5. Here it was the three kings came. They came a long way to see, what? The poor child of a poor woman—(describe). They entered. Mary drew off the covering cast over the sleeping Child. They gazed, etc.; they offered gifts; they adored.

6. What a remarkable scene! And this was the manifestation of His glory! For this they had travelled their weary way!

7. Describe what they had to go through—the wonder of their people—why were they setting off?—Then, they did not know whither they were going, etc.

8. Describe their state of mind. They knew they ought to go; they knew there was something to find.

9. Enlarge on faith and reason, and explain.

10. This is that faith which is the beginning of salvation in every age, and the greatest specimen [of it]. It is like St. Thomas's, with less evidence, 'My Lord and my God.'

11. Greater than, yet like that in the Holy Eucharist.

The 12th Catholic Carnival...
is up.

The Feast of St. Theodosius the Cenobiarch, Abbot
is today. There is information on him here.
It is also the feast of Blessed William Carter, Martyr .

Sunday, January 09, 2005

On January 9th, 1876...
Venerable John Henry Newman, C.O., preached a sermon, of which the following notes survive:

Life a Pilgrimage

1. Life a journey or pilgrimage, Gen. xlvii. 9, (Jacob) , Luke xiii. 33, John xi. 9 . This is a thought befitting the beginning of the year.

2. In a journey we have a start and a goal. So life. Again, in a journey, obstacles—rivers, mountains, etc. So in life, temptations.

3. Now journeys have different lengths—so different lives have different lengths; one man dies old, another young—each life is long enough to reach the goal. Each length according to capabilities—one can go three miles an hour, another four, etc.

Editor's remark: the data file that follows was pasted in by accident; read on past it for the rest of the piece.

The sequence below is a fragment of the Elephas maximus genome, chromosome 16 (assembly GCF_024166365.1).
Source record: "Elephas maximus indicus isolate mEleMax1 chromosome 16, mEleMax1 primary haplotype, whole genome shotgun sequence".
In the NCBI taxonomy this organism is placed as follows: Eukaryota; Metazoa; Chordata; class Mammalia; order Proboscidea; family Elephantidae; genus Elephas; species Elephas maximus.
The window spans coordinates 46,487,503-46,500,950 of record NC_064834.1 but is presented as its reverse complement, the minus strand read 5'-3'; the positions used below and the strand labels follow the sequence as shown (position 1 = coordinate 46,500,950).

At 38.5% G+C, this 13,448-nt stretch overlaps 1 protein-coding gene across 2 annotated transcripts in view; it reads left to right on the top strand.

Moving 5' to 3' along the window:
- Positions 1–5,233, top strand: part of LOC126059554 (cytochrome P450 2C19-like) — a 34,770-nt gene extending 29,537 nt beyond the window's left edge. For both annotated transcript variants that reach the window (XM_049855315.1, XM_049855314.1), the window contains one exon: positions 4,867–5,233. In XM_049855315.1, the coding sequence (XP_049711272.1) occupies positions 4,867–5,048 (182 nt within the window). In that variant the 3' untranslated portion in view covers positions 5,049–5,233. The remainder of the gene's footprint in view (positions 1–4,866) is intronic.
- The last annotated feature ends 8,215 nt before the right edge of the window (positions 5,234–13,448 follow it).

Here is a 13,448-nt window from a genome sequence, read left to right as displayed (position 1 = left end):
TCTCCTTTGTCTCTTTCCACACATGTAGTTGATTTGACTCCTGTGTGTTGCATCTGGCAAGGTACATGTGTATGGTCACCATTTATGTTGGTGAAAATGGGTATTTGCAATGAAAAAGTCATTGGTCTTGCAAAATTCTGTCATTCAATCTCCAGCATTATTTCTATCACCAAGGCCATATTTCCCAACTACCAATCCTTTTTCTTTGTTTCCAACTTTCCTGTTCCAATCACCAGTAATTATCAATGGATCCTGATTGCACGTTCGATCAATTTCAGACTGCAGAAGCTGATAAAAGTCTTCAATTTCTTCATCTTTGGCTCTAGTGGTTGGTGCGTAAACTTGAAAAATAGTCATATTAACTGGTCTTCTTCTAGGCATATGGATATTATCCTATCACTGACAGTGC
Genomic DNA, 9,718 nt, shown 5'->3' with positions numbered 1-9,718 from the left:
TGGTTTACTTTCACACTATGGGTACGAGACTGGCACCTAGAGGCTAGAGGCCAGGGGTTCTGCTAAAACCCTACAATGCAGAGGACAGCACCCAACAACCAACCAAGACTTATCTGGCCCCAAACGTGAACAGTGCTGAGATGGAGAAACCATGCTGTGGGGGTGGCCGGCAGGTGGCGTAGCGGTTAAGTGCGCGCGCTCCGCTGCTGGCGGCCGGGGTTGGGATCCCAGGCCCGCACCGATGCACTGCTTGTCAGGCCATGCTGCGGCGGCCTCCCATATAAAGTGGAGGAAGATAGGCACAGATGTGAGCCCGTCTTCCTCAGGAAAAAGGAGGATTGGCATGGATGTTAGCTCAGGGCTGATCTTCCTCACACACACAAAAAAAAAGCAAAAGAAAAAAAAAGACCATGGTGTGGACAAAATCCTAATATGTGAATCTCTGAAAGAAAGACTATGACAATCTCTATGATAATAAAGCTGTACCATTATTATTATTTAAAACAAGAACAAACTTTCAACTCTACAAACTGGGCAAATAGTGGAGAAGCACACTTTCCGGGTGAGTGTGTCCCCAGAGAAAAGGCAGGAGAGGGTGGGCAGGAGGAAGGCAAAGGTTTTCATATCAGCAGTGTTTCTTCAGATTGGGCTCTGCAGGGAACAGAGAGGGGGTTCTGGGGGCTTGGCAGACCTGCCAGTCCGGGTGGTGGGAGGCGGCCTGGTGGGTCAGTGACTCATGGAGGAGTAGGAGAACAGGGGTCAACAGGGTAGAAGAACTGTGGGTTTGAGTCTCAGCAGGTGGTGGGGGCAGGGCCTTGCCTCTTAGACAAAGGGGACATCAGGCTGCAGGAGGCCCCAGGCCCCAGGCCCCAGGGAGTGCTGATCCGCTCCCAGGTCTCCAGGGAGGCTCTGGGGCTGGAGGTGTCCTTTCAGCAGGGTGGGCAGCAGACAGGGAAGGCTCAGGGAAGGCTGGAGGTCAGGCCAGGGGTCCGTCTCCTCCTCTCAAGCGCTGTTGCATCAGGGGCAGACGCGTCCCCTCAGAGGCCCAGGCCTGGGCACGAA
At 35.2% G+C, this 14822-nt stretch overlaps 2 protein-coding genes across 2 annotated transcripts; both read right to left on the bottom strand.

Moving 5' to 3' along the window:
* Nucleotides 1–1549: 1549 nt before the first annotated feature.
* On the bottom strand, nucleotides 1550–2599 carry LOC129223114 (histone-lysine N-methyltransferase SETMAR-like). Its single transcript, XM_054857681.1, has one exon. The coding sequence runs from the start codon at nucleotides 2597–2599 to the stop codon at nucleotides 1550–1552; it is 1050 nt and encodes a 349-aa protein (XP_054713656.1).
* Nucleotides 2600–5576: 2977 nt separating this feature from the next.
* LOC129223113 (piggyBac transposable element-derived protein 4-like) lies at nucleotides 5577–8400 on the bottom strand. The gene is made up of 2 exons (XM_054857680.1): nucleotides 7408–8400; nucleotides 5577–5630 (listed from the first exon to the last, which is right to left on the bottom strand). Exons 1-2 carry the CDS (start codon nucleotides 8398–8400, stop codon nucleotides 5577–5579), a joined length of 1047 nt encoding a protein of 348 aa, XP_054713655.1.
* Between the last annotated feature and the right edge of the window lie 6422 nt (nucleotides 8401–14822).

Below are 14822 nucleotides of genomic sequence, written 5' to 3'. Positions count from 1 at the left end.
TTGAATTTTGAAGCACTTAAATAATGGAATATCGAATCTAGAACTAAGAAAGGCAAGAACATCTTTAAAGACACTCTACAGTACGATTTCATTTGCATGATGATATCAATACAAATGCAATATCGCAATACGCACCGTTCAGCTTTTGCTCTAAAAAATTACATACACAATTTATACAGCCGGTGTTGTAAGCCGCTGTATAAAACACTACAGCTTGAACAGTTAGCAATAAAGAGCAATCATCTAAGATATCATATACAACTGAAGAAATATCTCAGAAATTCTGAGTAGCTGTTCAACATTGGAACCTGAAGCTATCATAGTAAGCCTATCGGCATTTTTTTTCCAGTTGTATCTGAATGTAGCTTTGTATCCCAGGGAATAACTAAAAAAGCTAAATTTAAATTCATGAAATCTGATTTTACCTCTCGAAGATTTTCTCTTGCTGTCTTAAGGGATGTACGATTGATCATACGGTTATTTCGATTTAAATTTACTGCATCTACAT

4. The length of each is determined by the length of light. No one has to travel in the dark, John ix. 4 and xi. 9-10 —as one man's journey might be near the pole, another's far south—different times of year.

5. If we linger or deviate on a journey, the light goes.

6. Have we not lingered or gone out of the road? Double loss of time if we have to get back; and then how to find the way?

7. We shall have to run.

8. Perhaps a carriage—increase of grace.

9. Now let us think of the past year and the year to come.

If it were not Sunday
today would be the feast of St. Peter of Sebastea, Bishop, St. Adrian of Canterbury, O.S.B., Abbot, and Blessed Pope Gregory X.

Music from Noon Mass
Processional Hymn: "On Jordan's Bank
Offertory: "Jesus, My Lord, My God, My All"- Pius X Hymnal
Communion: "I Heard the Voice of Jesus Say"- Thomas Tallis (1505-1585)
Recessional Hymn: "Songs of Thankfulness and Praise"

The words of the Offertory piece were written by Fr. Faber of the London Oratory:

Jesus, my Lord, my God, my All!
How can I love Thee as I ought?
And how revere this wondrous Gift,
So far surpassing hope or thought?

Refrain: Sweet Sacrament, we Thee adore; Oh! make us love Thee more and more; Oh! make us love Thee more and more.

Had I but Mary's sinless heart
To love Thee with, my dearest King;
Oh! with what bursts of fervent praise,
Thy goodness, Jesus, would I sing.

Refrain: Sweet Sacrament, we Thee adore; Oh! make us love Thee more and more; Oh! make us love Thee more and more.

Oh! see upon the altar placed
The Victim of divinest love!
Let all the earth below adore,
And join the choirs of Heav'n above.

Refrain: Sweet Sacrament, we Thee adore; Oh! make us love Thee more and more; Oh! make us love Thee more and more.

Jesus, dear Pastor of the flock,
We crowd in love about Thy feet;
Our voices yearn to praise Thee, Lord,
And joyfully Thy presence greet.

Refrain: Sweet Sacrament, we Thee adore; Oh! make us love Thee more and more; Oh! make us love Thee more and more.